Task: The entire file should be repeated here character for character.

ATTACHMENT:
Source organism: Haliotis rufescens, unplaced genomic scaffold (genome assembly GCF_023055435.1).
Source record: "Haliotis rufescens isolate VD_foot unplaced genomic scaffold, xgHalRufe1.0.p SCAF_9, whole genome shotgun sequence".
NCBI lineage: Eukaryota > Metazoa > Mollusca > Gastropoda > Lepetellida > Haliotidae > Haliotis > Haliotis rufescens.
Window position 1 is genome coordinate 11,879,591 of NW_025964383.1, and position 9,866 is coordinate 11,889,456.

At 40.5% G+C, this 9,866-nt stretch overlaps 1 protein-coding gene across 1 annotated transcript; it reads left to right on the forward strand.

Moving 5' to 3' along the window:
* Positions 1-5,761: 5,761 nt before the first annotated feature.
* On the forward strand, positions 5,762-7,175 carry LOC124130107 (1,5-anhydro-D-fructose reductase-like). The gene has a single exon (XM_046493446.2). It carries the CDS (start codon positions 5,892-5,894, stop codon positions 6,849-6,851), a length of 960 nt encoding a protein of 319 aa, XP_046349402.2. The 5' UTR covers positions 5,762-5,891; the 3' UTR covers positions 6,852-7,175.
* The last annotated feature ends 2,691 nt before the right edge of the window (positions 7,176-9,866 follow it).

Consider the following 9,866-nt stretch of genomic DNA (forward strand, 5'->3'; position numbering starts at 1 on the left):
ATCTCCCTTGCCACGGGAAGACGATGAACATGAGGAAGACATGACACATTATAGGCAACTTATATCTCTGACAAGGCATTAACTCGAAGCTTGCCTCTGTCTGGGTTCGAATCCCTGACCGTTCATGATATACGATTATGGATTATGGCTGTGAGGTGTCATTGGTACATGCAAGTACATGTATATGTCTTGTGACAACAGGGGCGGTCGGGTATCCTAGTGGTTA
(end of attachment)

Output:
Source organism: Haliotis rufescens, unplaced genomic scaffold (genome assembly GCF_023055435.1).
Source record: "Haliotis rufescens isolate VD_foot unplaced genomic scaffold, xgHalRufe1.0.p SCAF_9, whole genome shotgun sequence".
NCBI lineage: Eukaryota > Metazoa > Mollusca > Gastropoda > Lepetellida > Haliotidae > Haliotis > Haliotis rufescens.
Window position 1 is genome coordinate 11,879,591 of NW_025964383.1, and position 9,866 is coordinate 11,889,456.

At 40.5% G+C, this 9,866-nt stretch overlaps 1 protein-coding gene across 1 annotated transcript; it reads left to right on the forward strand.

Moving 5' to 3' along the window:
* Positions 1-5,761: 5,761 nt before the first annotated feature.
* On the forward strand, positions 5,762-7,175 carry LOC124130107 (1,5-anhydro-D-fructose reductase-like). The gene has a single exon (XM_046493446.2). It carries the CDS (start codon positions 5,892-5,894, stop codon positions 6,849-6,851), a length of 960 nt encoding a protein of 319 aa, XP_046349402.2. The 5' UTR covers positions 5,762-5,891; the 3' UTR covers positions 6,852-7,175.
* The last annotated feature ends 2,691 nt before the right edge of the window (positions 7,176-9,866 follow it).

Consider the following 9,866-nt stretch of genomic DNA (forward strand, 5'->3'; position numbering starts at 1 on the left):
ATCTCCCTTGCCACGGGAAGACGATGAACATGAGGAAGACATGACACATTATAGGCAACTTATATCTCTGACAAGGCATTAACTCGAAGCTTGCCTCTGTCTGGGTTCGAATCCCTGACCGTTCATGATATACGATTATGGATTATGGCTGTGAGGTGTCATTGGTACATGCAAGTACATGTATATGTCTTGTGACAACAGGGGCGGTCGGGTATCCTAGTGGTTA